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Kristin Kreuk

TV Review: The CW’s ‘Beauty and the Beast’ Misses Allure of Concept

Beauty and the Beast

CHICAGO – The foundation of a show like The CW’s “Beauty and the Beast” is a timeless one. There’s a reason so many screenwriters in film and television keep returning to the concept of brute force partnering with stunning beauty. So why did this show’s creators do so little with it? There’s no edge here. Everything has been rounded out to the point that it lacks all personality. It’s the kind of show one can barely remember watching by the time the opening credits are done on what follows it.

Slideshow: 15-Image Gallery For ‘Street Fighter: The Legend of Chun-Li’ With Kristin Kreuk

| Image 1 of 15 |
Chun-Li (Kristin Kreuk) is a half-Caucasian/half-Asian beauty who gives up a life of privilege to become a street fighter, battling for those who cannot fight for themselves.

CHICAGO – This 15-image slideshow contains the official press images from the Twentieth Century Fox production of “Street Fighter: The Legend of Chun-Li,” starring Kristin Kreuk, Chris Klein, Neal McDonough, Robin Shou, Moon Bloodgood, Josie Ho, Taboo, and Michael Clarke Duncan. Written by Justin Marks and directed by Andrzej Bartkowiak, the film opens on Friday, February 27th, 2009.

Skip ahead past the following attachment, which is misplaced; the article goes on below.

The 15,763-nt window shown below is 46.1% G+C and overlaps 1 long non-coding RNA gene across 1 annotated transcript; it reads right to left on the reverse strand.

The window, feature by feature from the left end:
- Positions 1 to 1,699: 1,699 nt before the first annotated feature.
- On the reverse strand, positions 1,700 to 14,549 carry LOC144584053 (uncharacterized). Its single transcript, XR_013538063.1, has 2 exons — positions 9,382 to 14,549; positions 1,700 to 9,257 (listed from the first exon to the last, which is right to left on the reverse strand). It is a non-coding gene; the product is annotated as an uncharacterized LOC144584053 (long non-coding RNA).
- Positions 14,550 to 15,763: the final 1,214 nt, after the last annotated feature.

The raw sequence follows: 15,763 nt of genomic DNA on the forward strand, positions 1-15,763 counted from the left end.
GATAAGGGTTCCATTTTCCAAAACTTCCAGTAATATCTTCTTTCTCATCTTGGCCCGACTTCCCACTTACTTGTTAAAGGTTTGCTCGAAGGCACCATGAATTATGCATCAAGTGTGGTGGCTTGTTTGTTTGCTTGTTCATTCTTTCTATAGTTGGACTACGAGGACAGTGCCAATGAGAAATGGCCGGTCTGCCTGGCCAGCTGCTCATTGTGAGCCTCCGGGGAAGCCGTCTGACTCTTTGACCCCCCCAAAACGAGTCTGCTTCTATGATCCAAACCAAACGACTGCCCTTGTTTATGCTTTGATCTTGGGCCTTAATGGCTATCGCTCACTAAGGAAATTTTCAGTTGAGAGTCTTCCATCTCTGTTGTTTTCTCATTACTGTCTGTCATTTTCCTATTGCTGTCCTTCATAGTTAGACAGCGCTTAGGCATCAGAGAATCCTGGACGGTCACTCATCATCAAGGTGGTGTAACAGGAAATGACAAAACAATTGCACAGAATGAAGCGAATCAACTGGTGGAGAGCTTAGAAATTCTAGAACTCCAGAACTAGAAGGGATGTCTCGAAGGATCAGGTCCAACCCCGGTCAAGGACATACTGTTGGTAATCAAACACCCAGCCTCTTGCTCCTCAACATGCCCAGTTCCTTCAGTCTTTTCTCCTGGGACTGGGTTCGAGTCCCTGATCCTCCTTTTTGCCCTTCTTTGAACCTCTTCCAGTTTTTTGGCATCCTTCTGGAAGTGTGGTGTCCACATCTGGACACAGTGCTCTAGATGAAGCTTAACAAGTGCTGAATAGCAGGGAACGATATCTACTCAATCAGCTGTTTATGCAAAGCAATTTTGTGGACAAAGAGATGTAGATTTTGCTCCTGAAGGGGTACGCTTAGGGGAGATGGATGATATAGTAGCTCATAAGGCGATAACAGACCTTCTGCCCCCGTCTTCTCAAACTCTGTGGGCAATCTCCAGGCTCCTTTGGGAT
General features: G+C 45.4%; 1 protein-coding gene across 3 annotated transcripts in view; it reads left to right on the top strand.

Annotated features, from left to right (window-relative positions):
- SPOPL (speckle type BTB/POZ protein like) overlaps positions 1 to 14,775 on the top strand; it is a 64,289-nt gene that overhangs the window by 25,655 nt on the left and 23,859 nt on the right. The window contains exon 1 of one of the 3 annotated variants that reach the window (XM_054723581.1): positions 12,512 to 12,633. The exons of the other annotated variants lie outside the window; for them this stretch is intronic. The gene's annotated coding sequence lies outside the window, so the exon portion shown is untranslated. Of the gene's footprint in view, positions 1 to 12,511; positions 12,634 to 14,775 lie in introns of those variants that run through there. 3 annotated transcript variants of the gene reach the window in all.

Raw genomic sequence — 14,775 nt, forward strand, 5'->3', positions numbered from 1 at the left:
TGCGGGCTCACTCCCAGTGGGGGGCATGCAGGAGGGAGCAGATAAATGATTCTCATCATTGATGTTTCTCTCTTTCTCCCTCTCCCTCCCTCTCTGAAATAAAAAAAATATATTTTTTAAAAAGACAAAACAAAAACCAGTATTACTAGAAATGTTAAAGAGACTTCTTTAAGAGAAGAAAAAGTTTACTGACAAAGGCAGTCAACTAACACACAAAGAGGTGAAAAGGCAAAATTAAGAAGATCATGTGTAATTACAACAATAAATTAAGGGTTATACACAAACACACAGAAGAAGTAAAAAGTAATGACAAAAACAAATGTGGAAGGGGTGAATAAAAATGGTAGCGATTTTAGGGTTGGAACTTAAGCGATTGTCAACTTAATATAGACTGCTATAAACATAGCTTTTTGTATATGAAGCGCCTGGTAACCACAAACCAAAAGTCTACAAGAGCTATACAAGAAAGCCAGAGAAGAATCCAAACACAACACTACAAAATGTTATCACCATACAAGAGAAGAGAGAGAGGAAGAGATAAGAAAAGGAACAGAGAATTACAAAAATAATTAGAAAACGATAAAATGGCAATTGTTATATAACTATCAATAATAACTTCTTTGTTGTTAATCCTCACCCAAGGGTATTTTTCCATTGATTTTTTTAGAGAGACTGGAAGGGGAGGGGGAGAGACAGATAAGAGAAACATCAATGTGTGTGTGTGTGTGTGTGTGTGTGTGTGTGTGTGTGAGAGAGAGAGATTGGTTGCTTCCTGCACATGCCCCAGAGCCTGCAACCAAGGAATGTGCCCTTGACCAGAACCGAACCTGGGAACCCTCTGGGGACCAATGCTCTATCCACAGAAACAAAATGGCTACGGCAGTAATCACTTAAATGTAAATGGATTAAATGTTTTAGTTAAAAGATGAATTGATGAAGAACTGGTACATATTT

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  • Book of Merman, The

    CHICAGO – One potential theater-goer loves the “The Book of Mormon.” The other would rather stay home and watch old Ethel Merman YouTube videos. Pride Films & Theater offers the ultimate solution by combining both in a campy musical, “The Book of Merman.” Yep, two Elder characters from The Church of Jesus Christ of Latter-Day Saints meets foghorn singer Ethel Merman.

  • Men, Women & Children with Kaitlyn Dever

    CHICAGO – In “Men, Women & Children,” director Jason Reitman not-so-audaciously reflects onto viewers their world of silent screens and awkward impersonal interactions. As many stories (“Don Jon,” “Disconnect”) have taken on the torch of showing how we are, gasp! — connected to the world yet disconnected from those close to us — Reitman’s tale is just another one for the batch.

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